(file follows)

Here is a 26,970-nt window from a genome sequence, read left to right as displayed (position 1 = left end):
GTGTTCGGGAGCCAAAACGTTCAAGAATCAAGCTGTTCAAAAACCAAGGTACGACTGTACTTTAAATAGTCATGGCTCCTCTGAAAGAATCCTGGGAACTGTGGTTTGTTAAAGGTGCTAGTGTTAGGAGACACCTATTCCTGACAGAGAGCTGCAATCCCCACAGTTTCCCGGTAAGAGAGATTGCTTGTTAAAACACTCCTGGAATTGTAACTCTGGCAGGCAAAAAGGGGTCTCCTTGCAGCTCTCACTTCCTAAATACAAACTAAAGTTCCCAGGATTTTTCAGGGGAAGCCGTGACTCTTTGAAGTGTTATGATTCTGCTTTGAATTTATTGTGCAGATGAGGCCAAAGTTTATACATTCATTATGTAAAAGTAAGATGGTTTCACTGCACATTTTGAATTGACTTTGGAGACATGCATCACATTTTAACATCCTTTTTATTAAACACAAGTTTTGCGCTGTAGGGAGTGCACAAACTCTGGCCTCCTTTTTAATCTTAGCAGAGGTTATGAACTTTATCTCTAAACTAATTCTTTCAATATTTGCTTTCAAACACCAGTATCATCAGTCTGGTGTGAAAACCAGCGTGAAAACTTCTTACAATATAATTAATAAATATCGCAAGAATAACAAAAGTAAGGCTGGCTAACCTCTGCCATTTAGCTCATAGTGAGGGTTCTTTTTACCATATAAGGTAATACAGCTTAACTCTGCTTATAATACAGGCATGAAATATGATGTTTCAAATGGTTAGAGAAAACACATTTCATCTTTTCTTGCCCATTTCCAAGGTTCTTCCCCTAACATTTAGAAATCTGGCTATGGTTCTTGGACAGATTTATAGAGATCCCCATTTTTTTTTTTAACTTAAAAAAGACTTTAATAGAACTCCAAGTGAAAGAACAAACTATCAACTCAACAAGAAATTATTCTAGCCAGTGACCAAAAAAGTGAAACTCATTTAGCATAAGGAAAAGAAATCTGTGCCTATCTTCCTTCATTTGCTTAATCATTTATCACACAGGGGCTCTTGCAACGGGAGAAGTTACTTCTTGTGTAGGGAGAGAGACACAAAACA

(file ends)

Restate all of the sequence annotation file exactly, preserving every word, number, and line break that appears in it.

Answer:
Here is a 26,970-nt window from a genome sequence, read left to right as displayed (position 1 = left end):
GTGTTCGGGAGCCAAAACGTTCAAGAATCAAGCTGTTCAAAAACCAAGGTACGACTGTACTTTAAATAGTCATGGCTCCTCTGAAAGAATCCTGGGAACTGTGGTTTGTTAAAGGTGCTAGTGTTAGGAGACACCTATTCCTGACAGAGAGCTGCAATCCCCACAGTTTCCCGGTAAGAGAGATTGCTTGTTAAAACACTCCTGGAATTGTAACTCTGGCAGGCAAAAAGGGGTCTCCTTGCAGCTCTCACTTCCTAAATACAAACTAAAGTTCCCAGGATTTTTCAGGGGAAGCCGTGACTCTTTGAAGTGTTATGATTCTGCTTTGAATTTATTGTGCAGATGAGGCCAAAGTTTATACATTCATTATGTAAAAGTAAGATGGTTTCACTGCACATTTTGAATTGACTTTGGAGACATGCATCACATTTTAACATCCTTTTTATTAAACACAAGTTTTGCGCTGTAGGGAGTGCACAAACTCTGGCCTCCTTTTTAATCTTAGCAGAGGTTATGAACTTTATCTCTAAACTAATTCTTTCAATATTTGCTTTCAAACACCAGTATCATCAGTCTGGTGTGAAAACCAGCGTGAAAACTTCTTACAATATAATTAATAAATATCGCAAGAATAACAAAAGTAAGGCTGGCTAACCTCTGCCATTTAGCTCATAGTGAGGGTTCTTTTTACCATATAAGGTAATACAGCTTAACTCTGCTTATAATACAGGCATGAAATATGATGTTTCAAATGGTTAGAGAAAACACATTTCATCTTTTCTTGCCCATTTCCAAGGTTCTTCCCCTAACATTTAGAAATCTGGCTATGGTTCTTGGACAGATTTATAGAGATCCCCATTTTTTTTTTTAACTTAAAAAAGACTTTAATAGAACTCCAAGTGAAAGAACAAACTATCAACTCAACAAGAAATTATTCTAGCCAGTGACCAAAAAAGTGAAACTCATTTAGCATAAGGAAAAGAAATCTGTGCCTATCTTCCTTCATTTGCTTAATCATTTATCACACAGGGGCTCTTGCAACGGGAGAAGTTACTTCTTGTGTAGGGAGAGAGACACAAAACA